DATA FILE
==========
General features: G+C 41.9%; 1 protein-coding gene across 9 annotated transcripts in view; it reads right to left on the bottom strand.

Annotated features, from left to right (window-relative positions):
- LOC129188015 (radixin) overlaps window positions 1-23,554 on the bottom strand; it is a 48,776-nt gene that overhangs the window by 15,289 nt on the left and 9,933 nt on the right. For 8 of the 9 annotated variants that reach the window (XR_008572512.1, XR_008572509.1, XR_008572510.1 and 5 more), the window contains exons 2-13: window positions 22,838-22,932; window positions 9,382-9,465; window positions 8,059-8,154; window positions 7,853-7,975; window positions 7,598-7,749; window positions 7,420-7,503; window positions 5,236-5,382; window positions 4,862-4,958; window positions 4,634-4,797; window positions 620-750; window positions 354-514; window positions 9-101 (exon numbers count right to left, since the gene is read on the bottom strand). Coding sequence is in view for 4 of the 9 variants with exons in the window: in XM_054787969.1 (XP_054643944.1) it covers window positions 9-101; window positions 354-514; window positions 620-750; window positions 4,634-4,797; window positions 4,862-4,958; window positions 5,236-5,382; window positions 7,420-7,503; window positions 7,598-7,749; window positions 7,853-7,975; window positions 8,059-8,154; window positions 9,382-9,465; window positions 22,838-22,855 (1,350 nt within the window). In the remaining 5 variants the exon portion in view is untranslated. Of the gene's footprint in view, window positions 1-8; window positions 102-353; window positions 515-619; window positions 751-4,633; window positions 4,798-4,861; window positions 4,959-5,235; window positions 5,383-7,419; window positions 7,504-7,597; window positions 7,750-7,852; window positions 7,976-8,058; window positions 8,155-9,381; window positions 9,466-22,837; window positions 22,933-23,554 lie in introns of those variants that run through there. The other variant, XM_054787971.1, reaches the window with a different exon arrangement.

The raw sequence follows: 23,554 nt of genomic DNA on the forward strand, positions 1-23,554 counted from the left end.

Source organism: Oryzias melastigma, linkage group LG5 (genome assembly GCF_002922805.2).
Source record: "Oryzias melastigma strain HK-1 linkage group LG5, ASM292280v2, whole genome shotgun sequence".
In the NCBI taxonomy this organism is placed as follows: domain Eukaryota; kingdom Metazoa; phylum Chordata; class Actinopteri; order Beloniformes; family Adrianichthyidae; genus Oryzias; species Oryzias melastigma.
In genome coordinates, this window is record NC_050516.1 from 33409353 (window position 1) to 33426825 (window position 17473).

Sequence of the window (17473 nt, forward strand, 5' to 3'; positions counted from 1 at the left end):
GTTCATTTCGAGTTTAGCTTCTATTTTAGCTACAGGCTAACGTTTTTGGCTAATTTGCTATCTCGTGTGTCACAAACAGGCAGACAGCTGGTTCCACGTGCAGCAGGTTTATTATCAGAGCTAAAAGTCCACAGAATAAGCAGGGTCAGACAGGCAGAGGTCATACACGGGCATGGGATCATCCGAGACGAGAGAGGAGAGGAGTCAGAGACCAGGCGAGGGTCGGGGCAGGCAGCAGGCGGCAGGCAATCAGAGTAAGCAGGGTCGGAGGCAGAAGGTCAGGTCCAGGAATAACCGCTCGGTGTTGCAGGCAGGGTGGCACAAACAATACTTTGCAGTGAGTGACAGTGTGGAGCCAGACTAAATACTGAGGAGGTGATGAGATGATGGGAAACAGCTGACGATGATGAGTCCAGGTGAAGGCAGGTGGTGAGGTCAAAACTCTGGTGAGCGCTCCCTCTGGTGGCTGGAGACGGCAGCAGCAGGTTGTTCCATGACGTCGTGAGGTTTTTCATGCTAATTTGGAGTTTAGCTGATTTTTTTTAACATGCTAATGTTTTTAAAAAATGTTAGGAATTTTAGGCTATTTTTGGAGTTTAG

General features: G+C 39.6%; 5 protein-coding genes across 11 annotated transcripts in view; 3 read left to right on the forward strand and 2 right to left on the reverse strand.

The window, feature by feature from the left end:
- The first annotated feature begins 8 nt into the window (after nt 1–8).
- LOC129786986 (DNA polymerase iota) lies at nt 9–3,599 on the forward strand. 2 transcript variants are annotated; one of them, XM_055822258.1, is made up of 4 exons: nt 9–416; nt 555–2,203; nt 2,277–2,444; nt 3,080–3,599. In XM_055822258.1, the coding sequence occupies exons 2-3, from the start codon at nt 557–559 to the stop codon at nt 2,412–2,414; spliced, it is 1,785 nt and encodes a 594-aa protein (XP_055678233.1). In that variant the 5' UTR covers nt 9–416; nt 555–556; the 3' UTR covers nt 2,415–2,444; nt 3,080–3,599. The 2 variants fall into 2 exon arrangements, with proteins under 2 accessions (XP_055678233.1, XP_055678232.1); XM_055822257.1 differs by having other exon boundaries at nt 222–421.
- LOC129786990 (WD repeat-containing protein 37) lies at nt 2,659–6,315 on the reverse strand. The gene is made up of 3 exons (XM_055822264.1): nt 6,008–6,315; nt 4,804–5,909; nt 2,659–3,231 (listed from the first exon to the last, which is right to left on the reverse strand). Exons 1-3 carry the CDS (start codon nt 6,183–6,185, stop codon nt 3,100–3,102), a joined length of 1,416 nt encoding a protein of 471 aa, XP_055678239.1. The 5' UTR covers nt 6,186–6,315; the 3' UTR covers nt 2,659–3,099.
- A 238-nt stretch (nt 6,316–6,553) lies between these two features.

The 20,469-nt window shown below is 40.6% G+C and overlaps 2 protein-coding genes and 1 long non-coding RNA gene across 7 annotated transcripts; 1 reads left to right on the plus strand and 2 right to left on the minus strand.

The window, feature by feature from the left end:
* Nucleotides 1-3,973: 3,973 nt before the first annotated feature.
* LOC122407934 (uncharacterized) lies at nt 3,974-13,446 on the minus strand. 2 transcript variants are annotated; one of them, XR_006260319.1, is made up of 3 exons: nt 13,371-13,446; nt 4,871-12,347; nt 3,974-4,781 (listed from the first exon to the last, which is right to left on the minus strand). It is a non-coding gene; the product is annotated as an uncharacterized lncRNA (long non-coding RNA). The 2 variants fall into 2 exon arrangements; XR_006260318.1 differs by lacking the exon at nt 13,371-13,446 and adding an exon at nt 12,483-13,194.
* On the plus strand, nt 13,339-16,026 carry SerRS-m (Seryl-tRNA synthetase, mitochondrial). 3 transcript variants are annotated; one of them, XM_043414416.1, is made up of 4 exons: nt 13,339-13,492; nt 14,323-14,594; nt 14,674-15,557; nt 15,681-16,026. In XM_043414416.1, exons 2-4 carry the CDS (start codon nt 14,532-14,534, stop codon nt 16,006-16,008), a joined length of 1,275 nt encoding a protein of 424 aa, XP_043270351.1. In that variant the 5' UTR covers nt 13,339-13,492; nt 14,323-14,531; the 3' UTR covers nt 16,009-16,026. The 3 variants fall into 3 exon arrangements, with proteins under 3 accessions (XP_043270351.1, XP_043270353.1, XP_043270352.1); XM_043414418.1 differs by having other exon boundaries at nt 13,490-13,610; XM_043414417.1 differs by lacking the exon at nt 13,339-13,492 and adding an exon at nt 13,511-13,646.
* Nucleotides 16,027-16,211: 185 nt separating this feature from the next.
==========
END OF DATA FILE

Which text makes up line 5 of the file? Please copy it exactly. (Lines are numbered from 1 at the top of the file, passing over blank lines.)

Source organism: Oryzias melastigma, linkage group LG5 (genome assembly GCF_002922805.2).